As the cost-of-living crisis takes hold, so does the need to cut costs. But just as home and business owners dissect their spending, they need to carefully consider the associated risks. Take insurance as an example, underinsurance is a real risk. 

According to Aviva in their Risk Insight Report, one-fifth of businesses surveyed reduced or considered reducing cover in the last year.

According to Prosura CEO Jon Newall, underinsurance is a real risk.Underinsurance is a real risk

Jon comments: “Naturally, customers both business and lifestyle, want to pay less, but this cannot be at the detriment of the right cover. Honest and open conversations with your broker will help you to get the best deal. Whilst this may not always be the cheapest, it will be with cover that delivers the protection you actually need.”

The true value

“Problems occur when the true value of assets or potential risks are not disclosed – either accidentally or intentionally. This may deliver a reduced premium, but the truth is that this could result in underinsurance, and we know that underinsurance is a real risk, if not a critical one!

“It’s our job as brokers to get to know our customers. We need to understand what they need and what their risks are. It is equally important that we educate them on their obligations, risk factors, policy exclusions and conditions, such as the Clause of Average.

“This enables us to recommend adequate protection while helping the client to make an informed decision about their policy. Not only does this result in sharing the best advice, but it can also prevent underinsurance.”

Underinsurance is a real risk

So, what is underinsurance and is it a big issue?

Underinsurance is when “a consumer isn’t insured for the full amount needed”, according to the FCA. Providing some context, in property terms, the sum insured for the property is less than its value.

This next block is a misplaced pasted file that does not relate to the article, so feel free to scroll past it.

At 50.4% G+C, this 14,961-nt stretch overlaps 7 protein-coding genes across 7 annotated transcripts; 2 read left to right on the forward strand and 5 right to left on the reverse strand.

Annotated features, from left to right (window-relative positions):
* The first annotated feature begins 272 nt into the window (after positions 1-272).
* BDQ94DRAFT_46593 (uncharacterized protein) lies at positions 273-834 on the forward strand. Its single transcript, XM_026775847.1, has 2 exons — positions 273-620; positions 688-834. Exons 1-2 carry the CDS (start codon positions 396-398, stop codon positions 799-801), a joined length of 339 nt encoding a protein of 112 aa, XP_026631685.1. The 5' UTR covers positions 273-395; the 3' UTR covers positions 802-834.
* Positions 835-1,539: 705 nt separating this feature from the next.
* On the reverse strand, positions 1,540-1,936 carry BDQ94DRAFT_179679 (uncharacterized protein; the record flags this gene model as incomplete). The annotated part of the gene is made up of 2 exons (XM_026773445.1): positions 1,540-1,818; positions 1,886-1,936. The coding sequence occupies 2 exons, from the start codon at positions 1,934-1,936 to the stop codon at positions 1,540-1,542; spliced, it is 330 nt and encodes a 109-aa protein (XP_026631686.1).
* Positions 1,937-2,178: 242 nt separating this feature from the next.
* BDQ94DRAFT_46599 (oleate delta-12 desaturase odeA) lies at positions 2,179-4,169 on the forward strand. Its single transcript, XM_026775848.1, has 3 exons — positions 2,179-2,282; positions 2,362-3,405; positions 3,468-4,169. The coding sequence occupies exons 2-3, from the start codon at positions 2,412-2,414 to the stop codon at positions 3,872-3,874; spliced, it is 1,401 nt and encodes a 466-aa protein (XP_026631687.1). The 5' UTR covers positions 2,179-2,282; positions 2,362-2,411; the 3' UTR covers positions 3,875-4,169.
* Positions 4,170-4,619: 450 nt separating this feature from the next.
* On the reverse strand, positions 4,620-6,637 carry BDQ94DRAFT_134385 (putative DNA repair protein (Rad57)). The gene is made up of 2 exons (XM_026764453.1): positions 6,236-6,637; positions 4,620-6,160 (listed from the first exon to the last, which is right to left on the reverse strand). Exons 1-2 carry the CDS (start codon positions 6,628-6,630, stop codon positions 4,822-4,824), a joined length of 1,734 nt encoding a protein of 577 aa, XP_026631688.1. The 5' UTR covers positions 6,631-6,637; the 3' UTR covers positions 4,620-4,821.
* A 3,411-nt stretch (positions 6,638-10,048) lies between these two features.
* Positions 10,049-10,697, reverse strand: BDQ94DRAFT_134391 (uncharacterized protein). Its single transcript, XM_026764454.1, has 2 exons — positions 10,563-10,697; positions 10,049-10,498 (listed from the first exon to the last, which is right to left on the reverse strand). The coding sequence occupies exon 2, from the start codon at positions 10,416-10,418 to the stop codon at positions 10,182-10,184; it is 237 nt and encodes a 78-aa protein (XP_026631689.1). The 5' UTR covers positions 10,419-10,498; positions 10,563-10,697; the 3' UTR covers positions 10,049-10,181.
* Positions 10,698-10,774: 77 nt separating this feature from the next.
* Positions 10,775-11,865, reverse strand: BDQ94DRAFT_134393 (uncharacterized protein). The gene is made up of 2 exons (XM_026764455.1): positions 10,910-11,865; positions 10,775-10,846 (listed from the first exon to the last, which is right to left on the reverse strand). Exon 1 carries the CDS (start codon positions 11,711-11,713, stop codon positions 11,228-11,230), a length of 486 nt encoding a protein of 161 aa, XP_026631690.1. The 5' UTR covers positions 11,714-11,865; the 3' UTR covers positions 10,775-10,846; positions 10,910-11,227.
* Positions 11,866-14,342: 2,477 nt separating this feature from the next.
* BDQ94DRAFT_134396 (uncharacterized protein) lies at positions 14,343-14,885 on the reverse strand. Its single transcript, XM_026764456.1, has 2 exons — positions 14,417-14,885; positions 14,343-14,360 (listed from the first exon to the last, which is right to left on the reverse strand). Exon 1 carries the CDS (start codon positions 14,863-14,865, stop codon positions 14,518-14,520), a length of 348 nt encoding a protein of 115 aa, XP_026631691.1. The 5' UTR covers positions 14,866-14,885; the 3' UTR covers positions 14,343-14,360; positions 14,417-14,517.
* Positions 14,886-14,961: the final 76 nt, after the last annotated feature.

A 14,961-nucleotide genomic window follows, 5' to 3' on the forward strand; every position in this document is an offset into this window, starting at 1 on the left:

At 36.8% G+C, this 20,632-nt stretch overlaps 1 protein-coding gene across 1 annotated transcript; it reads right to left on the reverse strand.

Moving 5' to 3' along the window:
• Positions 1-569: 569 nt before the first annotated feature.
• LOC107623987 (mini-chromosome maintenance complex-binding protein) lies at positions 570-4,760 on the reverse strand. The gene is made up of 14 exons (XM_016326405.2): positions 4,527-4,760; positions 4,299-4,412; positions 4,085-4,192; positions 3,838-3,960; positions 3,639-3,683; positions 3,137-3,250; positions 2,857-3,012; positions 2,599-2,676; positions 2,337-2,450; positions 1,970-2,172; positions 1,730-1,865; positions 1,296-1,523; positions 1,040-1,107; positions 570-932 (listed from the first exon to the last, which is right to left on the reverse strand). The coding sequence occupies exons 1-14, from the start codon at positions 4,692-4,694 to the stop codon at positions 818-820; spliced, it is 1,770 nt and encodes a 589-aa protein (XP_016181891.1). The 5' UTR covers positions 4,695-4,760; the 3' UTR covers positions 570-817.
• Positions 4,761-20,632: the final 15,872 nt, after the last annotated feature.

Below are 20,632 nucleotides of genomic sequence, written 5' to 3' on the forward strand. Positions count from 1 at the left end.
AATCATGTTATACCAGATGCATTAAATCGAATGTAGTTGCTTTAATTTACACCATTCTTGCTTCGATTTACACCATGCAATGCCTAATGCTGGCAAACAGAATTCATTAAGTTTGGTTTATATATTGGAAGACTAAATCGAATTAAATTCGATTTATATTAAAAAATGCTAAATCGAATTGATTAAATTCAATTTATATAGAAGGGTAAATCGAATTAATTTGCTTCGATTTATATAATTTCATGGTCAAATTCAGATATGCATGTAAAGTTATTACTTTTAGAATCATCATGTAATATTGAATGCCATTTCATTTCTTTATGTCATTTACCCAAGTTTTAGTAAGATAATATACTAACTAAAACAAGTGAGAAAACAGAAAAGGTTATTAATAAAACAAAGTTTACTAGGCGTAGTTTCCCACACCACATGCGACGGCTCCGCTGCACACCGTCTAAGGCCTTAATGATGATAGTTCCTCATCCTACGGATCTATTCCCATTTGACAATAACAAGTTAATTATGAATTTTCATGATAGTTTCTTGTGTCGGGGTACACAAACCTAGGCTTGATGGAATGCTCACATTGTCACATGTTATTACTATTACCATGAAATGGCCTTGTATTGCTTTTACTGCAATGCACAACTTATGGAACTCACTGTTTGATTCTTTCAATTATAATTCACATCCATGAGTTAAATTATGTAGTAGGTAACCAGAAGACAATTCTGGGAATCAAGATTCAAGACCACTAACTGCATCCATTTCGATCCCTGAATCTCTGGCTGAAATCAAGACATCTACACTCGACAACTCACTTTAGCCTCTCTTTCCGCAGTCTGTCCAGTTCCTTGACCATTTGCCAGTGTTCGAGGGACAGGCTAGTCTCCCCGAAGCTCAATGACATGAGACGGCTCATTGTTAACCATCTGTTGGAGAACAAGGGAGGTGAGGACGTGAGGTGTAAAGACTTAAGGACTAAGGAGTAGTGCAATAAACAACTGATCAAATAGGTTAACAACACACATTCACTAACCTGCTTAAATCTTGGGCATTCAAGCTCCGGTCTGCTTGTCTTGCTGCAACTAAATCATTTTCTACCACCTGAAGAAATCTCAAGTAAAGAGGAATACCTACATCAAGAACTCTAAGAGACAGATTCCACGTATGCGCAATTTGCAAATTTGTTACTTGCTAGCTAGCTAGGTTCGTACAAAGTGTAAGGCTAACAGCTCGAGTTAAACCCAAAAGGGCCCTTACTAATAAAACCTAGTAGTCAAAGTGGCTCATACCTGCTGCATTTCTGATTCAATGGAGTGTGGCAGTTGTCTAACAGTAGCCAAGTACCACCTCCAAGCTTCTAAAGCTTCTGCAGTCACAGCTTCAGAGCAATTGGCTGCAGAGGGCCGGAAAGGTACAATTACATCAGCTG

Underinsurance is a real risk, it is one of the biggest issues facing the industry and impacts both business and lifestyle insurance.

According to Insurance Age, Aviva’s Risk Insights Report estimates that as many as 50% of the UK’s businesses are underinsured.

Recent data put light on the issues.  Commercial valuers, Barrett Corp Harrington, carried out 4,813 property surveys between January and July 2022. Over 75% were found to be underinsured, with a recommendation that values, on average, should be increased by 53%*.

According to a recent article in This Is Money, four in five homes do not have enough building or contents cover.

Causes of underinsurance

There are lots of reasons for underinsurance, both for those investing in business insurance and lifestyle insurance.

Attitudes towards risk vary. As brokers, we work hard to recognise what influences attitudes to risk. As an example, some individuals may see insurance as a cost and not a benefit. It is therefore important for insurance brokers to demonstrate the true value of insurance.

Covid pressed pause on ‘business as usual’. Put simply, individuals did not conduct valuations during this time, or they happened less frequently. So, in many instances the true value of an asset is not known.

Just as insurance needs change, values change year on year. As an example, house prices may be falling but inflation means that costs associated with rebuilding a property, such as materials and labour, are growing.

This is evidenced by Chaucer. In March 2023, they detailed rebuild costs at 10.4% higher than 12 months ago, as noted by the UK Construction Material Price Index.